Decision Making Along The Way

February 23rd, 2024

I often make samples, as you know – but quite often I change my mind and deviate from the general plan I had when I started something. It was therefore very reassuring to find myself reading these few words written just on five years ago by Penny Berens of , whose work I greatly admire… “Of course, as usual, before trusting my thoughts/ I did try out other background stitches./ It seems I often do that before settling!” I could have written them myself, because I am at exactly this stage with the new work I have started using the strips of strips I’ve recently assembled and fitting them into my vague diagram/plan.

I’ve begun this work, but I haven’t yet ‘settled’ into it. With several interruptions, it’s been a broken week since I began cutting across the sets of misty-fuse back strips and starting to sew them down. Two steps forward, one step back – to date I have undone and re-done differently nearly all the stitching I did so far!

See bottom row – I began by stitching with vertical stitch beside vertical stitch. That looked boring and I resewed with wider spaced often crossed stitches – livelier ­čÖé

I’ve now decided to undo and completely eliminate another, striking, feature of the work, about 1m of intertwined ‘ribbons’ stitched in this manner. This did take quite a while to do, but because it now seems quite wrong and it will have to go too!

I don’t find this a problem, at all, and yet there would be many who don’t understand this approach, and even the late great Constance Howard advised not unpicking anything, but to find something more to sew over it. I’ve occasionally taken that advice, but with due respect Constance, in this particular case that just won’t do. I feel that even when I have started on this work with a general idea, as I’m still fairly close to the start, it is worth considering options, other possibilities, to make sure I’m settling in a way that pleases me, because when I do find that sweet spot, I know I will go forward and finish the work. And, to back me up on this, I have very few unfinished works around me at any one time.

Sample note – one image in that blog post contains areas of stitch filling of cross stitches, ‘plus’ signs – and although it might just be the light and time of day in her part of the world, March in Canada – it looks to me as if many of those crosses sit on a slight, vague, bit of colour in the background – I need to make a sample to explore this interesting possible look.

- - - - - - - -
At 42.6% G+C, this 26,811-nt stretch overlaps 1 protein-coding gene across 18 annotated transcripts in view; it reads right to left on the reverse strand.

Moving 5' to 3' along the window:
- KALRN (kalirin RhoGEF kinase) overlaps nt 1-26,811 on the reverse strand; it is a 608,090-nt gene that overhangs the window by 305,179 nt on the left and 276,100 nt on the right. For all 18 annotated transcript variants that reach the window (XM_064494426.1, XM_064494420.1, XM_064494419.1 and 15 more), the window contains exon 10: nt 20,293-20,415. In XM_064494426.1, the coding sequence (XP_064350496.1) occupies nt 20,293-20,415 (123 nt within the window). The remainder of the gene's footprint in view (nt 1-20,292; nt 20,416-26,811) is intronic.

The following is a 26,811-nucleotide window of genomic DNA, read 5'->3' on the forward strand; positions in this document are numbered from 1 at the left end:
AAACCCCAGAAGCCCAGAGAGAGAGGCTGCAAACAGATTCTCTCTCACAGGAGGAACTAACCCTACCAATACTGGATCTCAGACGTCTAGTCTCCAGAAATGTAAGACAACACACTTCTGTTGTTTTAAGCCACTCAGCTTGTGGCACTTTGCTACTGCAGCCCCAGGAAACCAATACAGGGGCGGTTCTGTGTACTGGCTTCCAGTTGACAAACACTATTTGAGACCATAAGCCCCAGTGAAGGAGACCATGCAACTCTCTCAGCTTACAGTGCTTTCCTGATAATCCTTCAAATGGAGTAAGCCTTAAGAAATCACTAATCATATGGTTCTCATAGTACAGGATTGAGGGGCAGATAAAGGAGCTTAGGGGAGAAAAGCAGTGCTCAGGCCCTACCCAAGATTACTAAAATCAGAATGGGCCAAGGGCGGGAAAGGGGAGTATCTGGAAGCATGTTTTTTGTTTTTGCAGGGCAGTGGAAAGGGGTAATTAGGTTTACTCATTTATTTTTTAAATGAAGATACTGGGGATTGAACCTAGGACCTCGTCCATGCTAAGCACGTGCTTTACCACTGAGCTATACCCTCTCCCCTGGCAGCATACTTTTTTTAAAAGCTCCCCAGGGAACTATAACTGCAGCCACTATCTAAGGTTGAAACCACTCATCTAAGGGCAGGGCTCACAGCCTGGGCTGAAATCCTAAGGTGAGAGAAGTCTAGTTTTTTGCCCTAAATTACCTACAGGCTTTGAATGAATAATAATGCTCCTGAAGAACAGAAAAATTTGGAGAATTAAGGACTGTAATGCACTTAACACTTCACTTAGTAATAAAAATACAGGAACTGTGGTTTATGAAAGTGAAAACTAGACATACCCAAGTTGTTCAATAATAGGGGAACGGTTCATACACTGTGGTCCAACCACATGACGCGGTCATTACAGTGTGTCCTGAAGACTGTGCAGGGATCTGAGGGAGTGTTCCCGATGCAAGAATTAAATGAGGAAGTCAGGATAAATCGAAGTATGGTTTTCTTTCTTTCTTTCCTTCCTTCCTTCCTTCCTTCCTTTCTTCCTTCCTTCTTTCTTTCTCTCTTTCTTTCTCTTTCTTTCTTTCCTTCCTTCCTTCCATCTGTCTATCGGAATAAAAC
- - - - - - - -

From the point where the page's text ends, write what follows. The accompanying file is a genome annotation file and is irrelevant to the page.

How long did that take to make?

February 10th, 2024

Entries for Quilt National 25 open on May1st and close on August 30th. At this point I don’t have a single new, largish work to even consider entering, and the entry fee enables 3 works to be submitted. But I have started planning one, at least. I’ve found the earthy coloured fabric I had in mind, and this week I’ve sewn together heaps of scraps and strips in desert/earthy colours. Theoretically Montevideo and much of Ugruguay is expecting a stormy wet weekend, so this feels a good time to make a start.

These strips are at least 1m. I will cut across them to get the little segmented strips of colour I love working with.

Decades ago I used to thrive on last minute dashes to enter something on the final day of entry, and some of the earlier QNs I entered in a flurry of last minute activity were successful, for example Obiri QN95, below. I whizzed it up, had it photographed and sent the slides off all within 10 days – probably fedexed it to the USA to make sure it got there by the deadline! Certainly it was small, but it was truly improvisational and well, everything did go right, too.